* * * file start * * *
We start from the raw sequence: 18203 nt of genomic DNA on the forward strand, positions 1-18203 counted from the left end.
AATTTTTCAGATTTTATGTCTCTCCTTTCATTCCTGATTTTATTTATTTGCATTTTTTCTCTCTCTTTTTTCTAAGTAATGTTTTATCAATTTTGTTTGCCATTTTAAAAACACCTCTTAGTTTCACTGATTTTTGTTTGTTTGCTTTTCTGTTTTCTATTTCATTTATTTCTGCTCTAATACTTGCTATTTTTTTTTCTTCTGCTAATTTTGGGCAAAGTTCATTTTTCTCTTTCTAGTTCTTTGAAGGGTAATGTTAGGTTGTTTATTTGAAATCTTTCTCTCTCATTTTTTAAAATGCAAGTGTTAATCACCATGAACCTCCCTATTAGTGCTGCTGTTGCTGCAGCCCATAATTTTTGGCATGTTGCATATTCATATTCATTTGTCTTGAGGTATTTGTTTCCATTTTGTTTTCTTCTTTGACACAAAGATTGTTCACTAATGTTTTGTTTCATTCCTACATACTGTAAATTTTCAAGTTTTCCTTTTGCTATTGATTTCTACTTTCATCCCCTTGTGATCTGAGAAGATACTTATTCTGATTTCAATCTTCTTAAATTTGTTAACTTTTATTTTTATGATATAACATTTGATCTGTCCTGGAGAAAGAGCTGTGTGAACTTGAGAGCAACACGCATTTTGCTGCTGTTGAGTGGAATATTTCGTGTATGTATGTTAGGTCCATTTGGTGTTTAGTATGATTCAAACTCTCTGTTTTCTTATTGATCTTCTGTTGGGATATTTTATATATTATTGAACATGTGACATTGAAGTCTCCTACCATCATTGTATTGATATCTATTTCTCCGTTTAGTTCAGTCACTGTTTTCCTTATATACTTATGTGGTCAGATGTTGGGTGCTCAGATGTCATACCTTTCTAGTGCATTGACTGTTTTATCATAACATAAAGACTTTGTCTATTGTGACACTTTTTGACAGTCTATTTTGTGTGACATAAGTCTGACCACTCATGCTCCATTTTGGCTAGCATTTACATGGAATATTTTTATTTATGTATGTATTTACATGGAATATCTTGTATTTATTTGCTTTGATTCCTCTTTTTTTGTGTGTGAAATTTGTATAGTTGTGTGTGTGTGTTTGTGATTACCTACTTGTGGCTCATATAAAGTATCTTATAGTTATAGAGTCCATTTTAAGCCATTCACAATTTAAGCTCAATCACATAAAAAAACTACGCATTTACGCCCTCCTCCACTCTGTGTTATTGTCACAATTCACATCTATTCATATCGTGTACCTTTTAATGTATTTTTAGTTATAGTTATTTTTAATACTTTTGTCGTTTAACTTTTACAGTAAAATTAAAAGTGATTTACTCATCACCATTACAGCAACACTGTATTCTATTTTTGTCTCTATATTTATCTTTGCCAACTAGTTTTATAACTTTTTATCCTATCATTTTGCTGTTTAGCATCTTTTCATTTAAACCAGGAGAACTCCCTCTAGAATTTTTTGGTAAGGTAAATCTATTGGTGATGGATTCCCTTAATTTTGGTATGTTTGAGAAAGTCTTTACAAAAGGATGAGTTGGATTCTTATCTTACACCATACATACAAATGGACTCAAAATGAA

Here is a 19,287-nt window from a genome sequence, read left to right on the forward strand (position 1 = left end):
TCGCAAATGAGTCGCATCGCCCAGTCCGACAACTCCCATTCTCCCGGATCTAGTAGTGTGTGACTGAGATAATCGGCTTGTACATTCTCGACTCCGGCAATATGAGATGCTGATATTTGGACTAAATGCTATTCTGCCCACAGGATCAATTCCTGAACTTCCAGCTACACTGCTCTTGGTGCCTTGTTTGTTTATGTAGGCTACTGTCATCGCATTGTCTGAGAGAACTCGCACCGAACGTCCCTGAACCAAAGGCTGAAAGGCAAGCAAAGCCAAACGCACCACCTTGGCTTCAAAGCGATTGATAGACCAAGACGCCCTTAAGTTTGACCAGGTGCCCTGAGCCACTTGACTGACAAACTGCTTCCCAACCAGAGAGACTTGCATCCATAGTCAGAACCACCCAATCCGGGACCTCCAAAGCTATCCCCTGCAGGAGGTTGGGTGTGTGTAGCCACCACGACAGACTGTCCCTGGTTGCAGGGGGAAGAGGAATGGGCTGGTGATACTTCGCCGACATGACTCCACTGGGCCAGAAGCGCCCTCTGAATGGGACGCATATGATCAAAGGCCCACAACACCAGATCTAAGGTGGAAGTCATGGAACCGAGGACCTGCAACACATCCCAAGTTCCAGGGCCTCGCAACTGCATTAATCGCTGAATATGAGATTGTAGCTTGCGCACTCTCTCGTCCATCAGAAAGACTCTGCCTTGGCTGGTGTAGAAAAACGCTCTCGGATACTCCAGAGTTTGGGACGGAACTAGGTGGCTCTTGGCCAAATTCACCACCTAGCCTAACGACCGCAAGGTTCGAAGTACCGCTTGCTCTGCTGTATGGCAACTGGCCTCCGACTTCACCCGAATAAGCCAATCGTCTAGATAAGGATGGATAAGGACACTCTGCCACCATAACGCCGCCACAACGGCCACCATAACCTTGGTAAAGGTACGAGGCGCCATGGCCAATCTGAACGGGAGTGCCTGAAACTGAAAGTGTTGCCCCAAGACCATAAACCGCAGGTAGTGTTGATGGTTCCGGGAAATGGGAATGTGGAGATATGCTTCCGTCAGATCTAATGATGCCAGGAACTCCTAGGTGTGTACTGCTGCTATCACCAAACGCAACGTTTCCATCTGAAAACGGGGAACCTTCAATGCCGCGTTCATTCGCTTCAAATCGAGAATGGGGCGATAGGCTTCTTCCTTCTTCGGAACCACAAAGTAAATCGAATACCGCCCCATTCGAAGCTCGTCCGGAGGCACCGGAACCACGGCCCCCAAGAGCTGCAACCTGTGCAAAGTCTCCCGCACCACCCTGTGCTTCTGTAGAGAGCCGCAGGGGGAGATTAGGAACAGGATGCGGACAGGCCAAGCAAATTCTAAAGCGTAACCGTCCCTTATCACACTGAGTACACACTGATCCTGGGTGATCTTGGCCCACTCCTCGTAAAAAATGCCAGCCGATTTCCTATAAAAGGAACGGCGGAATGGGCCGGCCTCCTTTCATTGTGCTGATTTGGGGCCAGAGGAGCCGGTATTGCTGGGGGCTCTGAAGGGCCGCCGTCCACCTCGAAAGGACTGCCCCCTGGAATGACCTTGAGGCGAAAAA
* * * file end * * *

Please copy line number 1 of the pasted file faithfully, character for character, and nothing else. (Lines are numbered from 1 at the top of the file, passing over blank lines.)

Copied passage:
We start from the raw sequence: 18203 nt of genomic DNA on the forward strand, positions 1-18203 counted from the left end.